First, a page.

British Columbia Economic Outlook: A New Era?

The Conference Board of Canada, September 21, 2017
Recorded Webinar by
(You must be signed in and entitled to rate this report)

Due to a cooldown in the housing market and a blow from U.S. softwood lumber duties, British Columbia is forecast to see its economic growth ease from the strong performance of recent years, but it will still have steady growth in 2017 and 2018. New rules to cool Vancouver’s overheated housing markets have been successful, with the result that employment, incomes, and household spending will not grow as quickly as in previous years.

The new provincial administration is beginning to put its stamp on the government. While it is It is too early to estimate the full economic impact of announced policy and budgetary changes, the new government is inheriting a sound fiscal position. British Columbia ran an estimated surplus of $2.8 billion in 2016-17, making it the envy of other provinces.

The results of the recent provincial election will mean a new dynamic in the legislature, but the province’s fiscal position remains one of the strongest in Canada.

Webinar Highlights

Join Marie-Christine Bernard for highlights from the most recent Provincial Outlook Economic Forecast. This 60-minute session will describe how economic situation in British Columbia may affect your business plans and strategies in the years to come. If you do business in B.C., you won’t want to miss this session.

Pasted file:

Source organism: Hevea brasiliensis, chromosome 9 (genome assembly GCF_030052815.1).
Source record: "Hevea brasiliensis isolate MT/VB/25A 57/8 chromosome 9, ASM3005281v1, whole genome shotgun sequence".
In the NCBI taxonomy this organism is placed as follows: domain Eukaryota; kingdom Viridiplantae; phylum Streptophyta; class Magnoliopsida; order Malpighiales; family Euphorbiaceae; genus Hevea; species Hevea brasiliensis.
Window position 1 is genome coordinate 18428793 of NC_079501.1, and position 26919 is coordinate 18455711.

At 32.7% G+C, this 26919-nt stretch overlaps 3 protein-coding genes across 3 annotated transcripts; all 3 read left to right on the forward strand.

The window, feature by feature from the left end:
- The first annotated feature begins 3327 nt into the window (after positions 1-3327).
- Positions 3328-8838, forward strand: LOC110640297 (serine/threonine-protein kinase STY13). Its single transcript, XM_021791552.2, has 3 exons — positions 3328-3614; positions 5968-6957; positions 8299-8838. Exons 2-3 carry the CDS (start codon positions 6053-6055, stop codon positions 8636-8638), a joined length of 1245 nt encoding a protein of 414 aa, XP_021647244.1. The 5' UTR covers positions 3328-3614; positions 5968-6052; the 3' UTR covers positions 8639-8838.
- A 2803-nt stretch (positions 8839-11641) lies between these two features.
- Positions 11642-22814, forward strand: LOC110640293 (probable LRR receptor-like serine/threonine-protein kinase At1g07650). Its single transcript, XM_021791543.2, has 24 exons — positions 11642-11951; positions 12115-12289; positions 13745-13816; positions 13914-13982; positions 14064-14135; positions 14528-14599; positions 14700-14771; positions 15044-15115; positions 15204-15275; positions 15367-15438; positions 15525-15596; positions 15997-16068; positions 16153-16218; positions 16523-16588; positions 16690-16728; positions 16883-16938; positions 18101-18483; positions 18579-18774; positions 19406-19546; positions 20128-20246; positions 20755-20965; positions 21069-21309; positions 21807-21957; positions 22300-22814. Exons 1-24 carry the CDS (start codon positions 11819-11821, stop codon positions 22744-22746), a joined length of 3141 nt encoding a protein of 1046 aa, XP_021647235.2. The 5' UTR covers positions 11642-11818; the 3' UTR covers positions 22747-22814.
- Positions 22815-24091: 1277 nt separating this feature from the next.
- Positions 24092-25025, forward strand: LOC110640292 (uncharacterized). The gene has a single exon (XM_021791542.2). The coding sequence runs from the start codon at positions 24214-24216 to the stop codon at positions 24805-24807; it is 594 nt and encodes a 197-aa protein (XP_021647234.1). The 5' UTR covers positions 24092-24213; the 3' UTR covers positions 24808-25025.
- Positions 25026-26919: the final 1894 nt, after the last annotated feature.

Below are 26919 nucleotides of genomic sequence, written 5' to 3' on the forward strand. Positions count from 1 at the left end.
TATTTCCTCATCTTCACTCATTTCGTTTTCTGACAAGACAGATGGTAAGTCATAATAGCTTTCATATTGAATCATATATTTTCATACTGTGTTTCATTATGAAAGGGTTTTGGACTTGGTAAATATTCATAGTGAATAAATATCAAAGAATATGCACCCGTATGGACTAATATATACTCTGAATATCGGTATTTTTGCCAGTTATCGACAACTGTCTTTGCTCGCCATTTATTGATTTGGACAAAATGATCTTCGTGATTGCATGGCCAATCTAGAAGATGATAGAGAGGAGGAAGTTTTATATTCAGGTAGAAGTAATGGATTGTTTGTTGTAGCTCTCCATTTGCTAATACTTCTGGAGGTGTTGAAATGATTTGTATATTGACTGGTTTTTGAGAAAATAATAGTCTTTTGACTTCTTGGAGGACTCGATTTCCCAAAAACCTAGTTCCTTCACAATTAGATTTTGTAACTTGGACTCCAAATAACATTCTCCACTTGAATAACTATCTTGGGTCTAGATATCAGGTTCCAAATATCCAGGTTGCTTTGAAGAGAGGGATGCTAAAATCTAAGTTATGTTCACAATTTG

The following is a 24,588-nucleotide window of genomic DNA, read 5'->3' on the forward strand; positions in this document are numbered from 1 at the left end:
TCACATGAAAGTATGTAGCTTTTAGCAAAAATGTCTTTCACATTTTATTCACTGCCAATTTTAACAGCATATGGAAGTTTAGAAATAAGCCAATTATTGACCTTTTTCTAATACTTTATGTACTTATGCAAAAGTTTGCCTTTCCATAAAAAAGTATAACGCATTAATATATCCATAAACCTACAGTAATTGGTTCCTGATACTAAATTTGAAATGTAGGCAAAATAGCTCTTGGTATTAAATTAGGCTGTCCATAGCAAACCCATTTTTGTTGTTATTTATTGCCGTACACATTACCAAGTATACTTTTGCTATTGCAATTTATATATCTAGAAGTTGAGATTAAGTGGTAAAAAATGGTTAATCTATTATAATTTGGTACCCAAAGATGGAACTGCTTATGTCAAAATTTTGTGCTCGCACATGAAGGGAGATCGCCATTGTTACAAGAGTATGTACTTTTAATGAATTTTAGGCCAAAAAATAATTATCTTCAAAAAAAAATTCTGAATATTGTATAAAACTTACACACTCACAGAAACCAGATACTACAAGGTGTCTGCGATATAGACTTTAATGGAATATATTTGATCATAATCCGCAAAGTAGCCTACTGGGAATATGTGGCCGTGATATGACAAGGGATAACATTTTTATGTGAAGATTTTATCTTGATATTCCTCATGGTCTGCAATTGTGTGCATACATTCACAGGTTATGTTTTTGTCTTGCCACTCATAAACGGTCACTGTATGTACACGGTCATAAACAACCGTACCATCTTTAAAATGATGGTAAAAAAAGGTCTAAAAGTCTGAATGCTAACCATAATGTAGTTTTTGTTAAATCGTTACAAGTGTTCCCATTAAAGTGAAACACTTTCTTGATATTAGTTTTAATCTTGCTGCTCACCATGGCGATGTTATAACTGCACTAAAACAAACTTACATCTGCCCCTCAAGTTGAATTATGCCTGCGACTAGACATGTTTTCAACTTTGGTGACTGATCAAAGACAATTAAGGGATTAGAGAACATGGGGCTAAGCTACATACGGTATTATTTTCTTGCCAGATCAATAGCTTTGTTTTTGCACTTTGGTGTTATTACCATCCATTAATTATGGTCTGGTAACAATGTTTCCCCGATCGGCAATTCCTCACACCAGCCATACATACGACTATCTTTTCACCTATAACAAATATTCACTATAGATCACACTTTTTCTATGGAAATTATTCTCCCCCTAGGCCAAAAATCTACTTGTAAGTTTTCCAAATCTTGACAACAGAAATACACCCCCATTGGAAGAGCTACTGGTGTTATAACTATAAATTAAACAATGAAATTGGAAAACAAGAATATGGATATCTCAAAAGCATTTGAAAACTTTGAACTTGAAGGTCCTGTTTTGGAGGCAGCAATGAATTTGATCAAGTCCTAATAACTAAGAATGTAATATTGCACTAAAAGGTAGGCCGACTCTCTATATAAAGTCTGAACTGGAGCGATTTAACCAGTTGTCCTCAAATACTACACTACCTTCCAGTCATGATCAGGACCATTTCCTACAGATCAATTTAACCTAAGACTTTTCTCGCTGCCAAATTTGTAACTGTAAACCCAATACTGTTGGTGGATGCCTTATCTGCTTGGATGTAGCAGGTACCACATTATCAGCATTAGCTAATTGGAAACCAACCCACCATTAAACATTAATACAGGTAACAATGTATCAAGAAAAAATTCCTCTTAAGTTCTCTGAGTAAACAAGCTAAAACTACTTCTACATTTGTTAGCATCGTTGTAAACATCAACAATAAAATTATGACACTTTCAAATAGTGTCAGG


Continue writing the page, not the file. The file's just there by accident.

Marie Christine will discuss several of the following sectors crucial to the B.C. economy.

  • Housing market loses steam but remains resilient. Housing starts are expected to decline by 12.4 per cent this year and 5.5 per cent in 2018. Sales have tumbled, but home prices have recently started to rise again.
  • The forestry industry will struggle over the near term. B.C. will bear the brunt of the U.S. tariffs on imports of softwood lumber, as 60 per cent of Canada’s softwood lumber exports come from the province.
  • B.C.’s LNG sector: The sector recently got some positive news in the form of agreements with First Nations, which should pave the way for additional development.

About Marie Christine

Marie-Christine BernardMarie-Christine Bernard is the Associate Director, Provincial Forecast at The Conference Board of Canada. Marie-Christine is presently in charge of the medium and long-term provincial forecast and publication. She also works on financed research projects and prepares alternative scenarios to the provincial forecast.

Prior to joining the Board in 1996, Marie-Christine was part of an energy and natural resources group (GREEN) at l'Université Laval. She also did research for Gaz Métropolitain, a natural gas distributor in Montreal, on natural gas pricing for non-residential buildings in the province of Quebec.

Access Webinar

(you will be asked to sign-in)

To see if you are entitled to get this research for free, take a minute and create a free e-Library account. This will let us determine if someone else at your organization has already purchased access to this material.